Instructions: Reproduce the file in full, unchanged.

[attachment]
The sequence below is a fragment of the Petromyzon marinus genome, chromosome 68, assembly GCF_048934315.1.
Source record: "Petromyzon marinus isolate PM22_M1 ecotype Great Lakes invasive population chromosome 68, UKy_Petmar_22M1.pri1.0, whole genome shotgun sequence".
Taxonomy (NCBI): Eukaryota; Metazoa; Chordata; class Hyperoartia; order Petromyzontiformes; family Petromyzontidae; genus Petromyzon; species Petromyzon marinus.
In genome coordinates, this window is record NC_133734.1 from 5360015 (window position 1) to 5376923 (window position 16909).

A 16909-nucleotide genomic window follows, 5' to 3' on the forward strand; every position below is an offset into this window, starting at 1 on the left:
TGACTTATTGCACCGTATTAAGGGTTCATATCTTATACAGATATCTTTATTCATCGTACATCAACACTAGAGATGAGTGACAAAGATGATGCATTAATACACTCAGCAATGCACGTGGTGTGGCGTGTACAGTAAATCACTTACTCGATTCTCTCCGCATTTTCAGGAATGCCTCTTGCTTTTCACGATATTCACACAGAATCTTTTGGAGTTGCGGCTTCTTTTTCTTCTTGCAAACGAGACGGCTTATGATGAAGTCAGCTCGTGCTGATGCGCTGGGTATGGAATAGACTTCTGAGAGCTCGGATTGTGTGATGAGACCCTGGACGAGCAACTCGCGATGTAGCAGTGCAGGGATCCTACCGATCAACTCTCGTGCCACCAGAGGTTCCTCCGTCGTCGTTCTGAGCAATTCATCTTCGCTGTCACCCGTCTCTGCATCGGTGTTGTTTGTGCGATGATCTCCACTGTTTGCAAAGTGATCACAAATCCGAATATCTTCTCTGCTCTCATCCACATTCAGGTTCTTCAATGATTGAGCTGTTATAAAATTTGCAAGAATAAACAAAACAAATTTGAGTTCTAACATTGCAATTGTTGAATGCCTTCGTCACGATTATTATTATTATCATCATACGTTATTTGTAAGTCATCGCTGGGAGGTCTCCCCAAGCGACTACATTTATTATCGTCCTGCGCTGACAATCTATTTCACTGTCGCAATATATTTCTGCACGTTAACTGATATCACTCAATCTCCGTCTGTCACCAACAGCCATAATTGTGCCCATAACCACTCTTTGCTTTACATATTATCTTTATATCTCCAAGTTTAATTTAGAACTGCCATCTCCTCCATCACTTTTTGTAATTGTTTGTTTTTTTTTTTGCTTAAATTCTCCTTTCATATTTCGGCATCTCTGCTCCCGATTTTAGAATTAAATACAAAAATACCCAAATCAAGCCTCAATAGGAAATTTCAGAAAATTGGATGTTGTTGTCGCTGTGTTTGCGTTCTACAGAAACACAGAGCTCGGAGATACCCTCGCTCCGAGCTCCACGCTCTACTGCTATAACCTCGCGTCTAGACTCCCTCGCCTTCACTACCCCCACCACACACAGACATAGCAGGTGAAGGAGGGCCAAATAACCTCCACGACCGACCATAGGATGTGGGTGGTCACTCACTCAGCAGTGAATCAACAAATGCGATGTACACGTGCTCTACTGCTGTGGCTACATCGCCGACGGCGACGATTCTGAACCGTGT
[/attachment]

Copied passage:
The sequence below is a fragment of the Petromyzon marinus genome, chromosome 68, assembly GCF_048934315.1.
Source record: "Petromyzon marinus isolate PM22_M1 ecotype Great Lakes invasive population chromosome 68, UKy_Petmar_22M1.pri1.0, whole genome shotgun sequence".
Taxonomy (NCBI): Eukaryota; Metazoa; Chordata; class Hyperoartia; order Petromyzontiformes; family Petromyzontidae; genus Petromyzon; species Petromyzon marinus.
In genome coordinates, this window is record NC_133734.1 from 5360015 (window position 1) to 5376923 (window position 16909).

A 16909-nucleotide genomic window follows, 5' to 3' on the forward strand; every position below is an offset into this window, starting at 1 on the left:
TGACTTATTGCACCGTATTAAGGGTTCATATCTTATACAGATATCTTTATTCATCGTACATCAACACTAGAGATGAGTGACAAAGATGATGCATTAATACACTCAGCAATGCACGTGGTGTGGCGTGTACAGTAAATCACTTACTCGATTCTCTCCGCATTTTCAGGAATGCCTCTTGCTTTTCACGATATTCACACAGAATCTTTTGGAGTTGCGGCTTCTTTTTCTTCTTGCAAACGAGACGGCTTATGATGAAGTCAGCTCGTGCTGATGCGCTGGGTATGGAATAGACTTCTGAGAGCTCGGATTGTGTGATGAGACCCTGGACGAGCAACTCGCGATGTAGCAGTGCAGGGATCCTACCGATCAACTCTCGTGCCACCAGAGGTTCCTCCGTCGTCGTTCTGAGCAATTCATCTTCGCTGTCACCCGTCTCTGCATCGGTGTTGTTTGTGCGATGATCTCCACTGTTTGCAAAGTGATCACAAATCCGAATATCTTCTCTGCTCTCATCCACATTCAGGTTCTTCAATGATTGAGCTGTTATAAAATTTGCAAGAATAAACAAAACAAATTTGAGTTCTAACATTGCAATTGTTGAATGCCTTCGTCACGATTATTATTATTATCATCATACGTTATTTGTAAGTCATCGCTGGGAGGTCTCCCCAAGCGACTACATTTATTATCGTCCTGCGCTGACAATCTATTTCACTGTCGCAATATATTTCTGCACGTTAACTGATATCACTCAATCTCCGTCTGTCACCAACAGCCATAATTGTGCCCATAACCACTCTTTGCTTTACATATTATCTTTATATCTCCAAGTTTAATTTAGAACTGCCATCTCCTCCATCACTTTTTGTAATTGTTTGTTTTTTTTTTTGCTTAAATTCTCCTTTCATATTTCGGCATCTCTGCTCCCGATTTTAGAATTAAATACAAAAATACCCAAATCAAGCCTCAATAGGAAATTTCAGAAAATTGGATGTTGTTGTCGCTGTGTTTGCGTTCTACAGAAACACAGAGCTCGGAGATACCCTCGCTCCGAGCTCCACGCTCTACTGCTATAACCTCGCGTCTAGACTCCCTCGCCTTCACTACCCCCACCACACACAGACATAGCAGGTGAAGGAGGGCCAAATAACCTCCACGACCGACCATAGGATGTGGGTGGTCACTCACTCAGCAGTGAATCAACAAATGCGATGTACACGTGCTCTACTGCTGTGGCTACATCGCCGACGGCGACGATTCTGAACCGTGT